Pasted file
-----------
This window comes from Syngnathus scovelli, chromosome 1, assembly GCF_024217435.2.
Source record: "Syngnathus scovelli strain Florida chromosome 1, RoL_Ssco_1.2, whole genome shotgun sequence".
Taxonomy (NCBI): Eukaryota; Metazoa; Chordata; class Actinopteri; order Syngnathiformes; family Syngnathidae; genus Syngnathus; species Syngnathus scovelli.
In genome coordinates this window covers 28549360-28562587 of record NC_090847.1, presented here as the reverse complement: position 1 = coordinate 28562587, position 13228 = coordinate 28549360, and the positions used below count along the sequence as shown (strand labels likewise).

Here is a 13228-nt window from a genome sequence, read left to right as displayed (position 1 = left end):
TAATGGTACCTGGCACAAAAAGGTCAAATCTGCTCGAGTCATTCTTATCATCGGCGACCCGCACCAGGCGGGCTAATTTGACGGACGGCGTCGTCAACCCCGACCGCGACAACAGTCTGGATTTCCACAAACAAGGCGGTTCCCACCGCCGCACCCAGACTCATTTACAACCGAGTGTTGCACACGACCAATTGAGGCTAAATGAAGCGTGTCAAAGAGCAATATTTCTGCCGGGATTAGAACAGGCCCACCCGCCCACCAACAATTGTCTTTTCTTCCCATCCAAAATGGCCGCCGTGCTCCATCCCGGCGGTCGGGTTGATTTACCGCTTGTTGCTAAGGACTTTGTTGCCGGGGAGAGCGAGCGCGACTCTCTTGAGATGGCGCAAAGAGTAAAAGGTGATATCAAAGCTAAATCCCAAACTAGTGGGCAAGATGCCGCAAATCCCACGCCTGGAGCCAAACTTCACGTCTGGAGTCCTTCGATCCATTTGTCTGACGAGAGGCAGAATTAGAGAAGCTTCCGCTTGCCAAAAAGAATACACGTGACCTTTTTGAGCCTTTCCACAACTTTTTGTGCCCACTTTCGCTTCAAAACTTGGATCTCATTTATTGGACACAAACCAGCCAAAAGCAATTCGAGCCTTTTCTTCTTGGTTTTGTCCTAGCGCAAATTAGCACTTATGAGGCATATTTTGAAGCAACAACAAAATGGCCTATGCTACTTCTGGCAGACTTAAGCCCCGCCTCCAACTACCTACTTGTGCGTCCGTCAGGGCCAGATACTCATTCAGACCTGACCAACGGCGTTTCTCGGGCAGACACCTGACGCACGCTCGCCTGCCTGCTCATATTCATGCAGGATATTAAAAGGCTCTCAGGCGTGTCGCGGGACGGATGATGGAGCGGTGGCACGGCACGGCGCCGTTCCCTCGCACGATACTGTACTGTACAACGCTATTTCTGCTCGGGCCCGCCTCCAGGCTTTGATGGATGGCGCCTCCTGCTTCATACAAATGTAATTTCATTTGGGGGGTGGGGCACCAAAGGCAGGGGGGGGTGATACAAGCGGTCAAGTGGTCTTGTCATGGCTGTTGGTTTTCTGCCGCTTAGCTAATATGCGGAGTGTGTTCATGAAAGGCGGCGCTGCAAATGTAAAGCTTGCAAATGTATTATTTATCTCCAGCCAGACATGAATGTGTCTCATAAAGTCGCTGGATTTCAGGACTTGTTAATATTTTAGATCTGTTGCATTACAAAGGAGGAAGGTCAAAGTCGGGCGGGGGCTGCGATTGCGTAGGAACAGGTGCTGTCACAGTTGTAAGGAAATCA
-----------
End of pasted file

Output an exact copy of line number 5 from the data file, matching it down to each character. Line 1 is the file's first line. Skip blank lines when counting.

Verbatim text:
Here is a 13228-nt window from a genome sequence, read left to right as displayed (position 1 = left end):